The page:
Probably better then making your own hash function, like IOTA:

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Exactly. This means that several mutable data having the same name but different tags can be uploaded in the network. They all will be stored in the same group of 8 vaults (the closest ones to the common name).

To avoid collisions with existing MDs having the same tag an application should use a random nonce concatenated to the source identifier and then hash the result to compute the name. This also renders the name unpredictable, which prevents an attacker or a competing app from squatting a name that the app will need in the future.

I share your concern about this. If all clients use a hash function to generate MD names then they will be uniformly spread in the xor namespace, which is good. But the problem is that apps are not forced to do that. I see a potential attack based on the creation a set of MDs having a specific name to overload a group of nodes in the network, for example to get control of a section by eliminating these nodes.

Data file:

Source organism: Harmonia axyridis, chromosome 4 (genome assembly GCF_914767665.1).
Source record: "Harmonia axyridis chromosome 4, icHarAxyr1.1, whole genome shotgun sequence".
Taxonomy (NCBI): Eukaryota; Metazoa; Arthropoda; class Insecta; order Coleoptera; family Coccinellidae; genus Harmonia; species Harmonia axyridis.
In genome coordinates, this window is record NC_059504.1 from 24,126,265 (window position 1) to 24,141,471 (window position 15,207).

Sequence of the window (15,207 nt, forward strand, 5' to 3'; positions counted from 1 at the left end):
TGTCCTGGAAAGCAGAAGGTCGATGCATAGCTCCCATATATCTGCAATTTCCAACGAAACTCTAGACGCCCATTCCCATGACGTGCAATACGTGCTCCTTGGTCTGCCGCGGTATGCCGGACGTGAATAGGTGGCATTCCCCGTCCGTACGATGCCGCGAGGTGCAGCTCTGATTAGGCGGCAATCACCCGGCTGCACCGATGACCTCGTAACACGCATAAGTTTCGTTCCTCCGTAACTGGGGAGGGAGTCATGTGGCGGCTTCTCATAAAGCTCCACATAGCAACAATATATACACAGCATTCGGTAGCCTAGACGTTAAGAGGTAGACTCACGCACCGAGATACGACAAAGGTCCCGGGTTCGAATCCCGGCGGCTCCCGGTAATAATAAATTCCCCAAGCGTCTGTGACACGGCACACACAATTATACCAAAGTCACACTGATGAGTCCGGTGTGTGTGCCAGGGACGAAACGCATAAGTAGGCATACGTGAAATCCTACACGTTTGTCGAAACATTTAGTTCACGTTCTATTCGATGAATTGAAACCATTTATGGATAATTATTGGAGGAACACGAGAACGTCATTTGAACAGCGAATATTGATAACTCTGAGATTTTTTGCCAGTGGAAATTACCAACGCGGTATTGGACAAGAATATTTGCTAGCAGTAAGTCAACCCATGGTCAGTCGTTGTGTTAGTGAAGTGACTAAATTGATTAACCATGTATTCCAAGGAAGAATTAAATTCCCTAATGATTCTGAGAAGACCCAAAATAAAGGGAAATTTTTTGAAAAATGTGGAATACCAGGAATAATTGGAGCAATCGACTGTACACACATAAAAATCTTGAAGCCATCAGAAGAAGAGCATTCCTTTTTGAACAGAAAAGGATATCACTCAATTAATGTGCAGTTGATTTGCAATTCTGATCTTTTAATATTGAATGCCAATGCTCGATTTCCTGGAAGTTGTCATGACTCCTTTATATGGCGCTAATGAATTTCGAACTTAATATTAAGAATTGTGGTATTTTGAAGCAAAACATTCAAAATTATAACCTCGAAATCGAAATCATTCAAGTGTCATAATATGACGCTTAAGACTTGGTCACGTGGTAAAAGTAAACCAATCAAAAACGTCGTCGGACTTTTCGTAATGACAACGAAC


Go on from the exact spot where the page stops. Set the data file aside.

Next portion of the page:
Won’t this only mean that in the worst case someone might be able to fill the hard disk space shared by some node(s) by creating lots of MDs with almost the same names, maybe just increase it by 1 bit every time, but then some other random(?) nodes should come and take their place?

Americanisation and Britishification of text is a challenge, even for those of us with a couple of decades in both countries.

Using tap instead of faucet, or boot instead of trunk just takes some getting used to.

The real tricky situations come into play when someone uses a word common to both, that means different things. The spell checker won’t fail it and eyebrows will raise - especially if you use fanny when you mean butt (or buttocks or bottom). It’s not the same part of the anatomy in Britain.

Just remember to splash in plenty of extraneous “u’s” and remove all “z’s” and your American English becomes British English, largely :wink: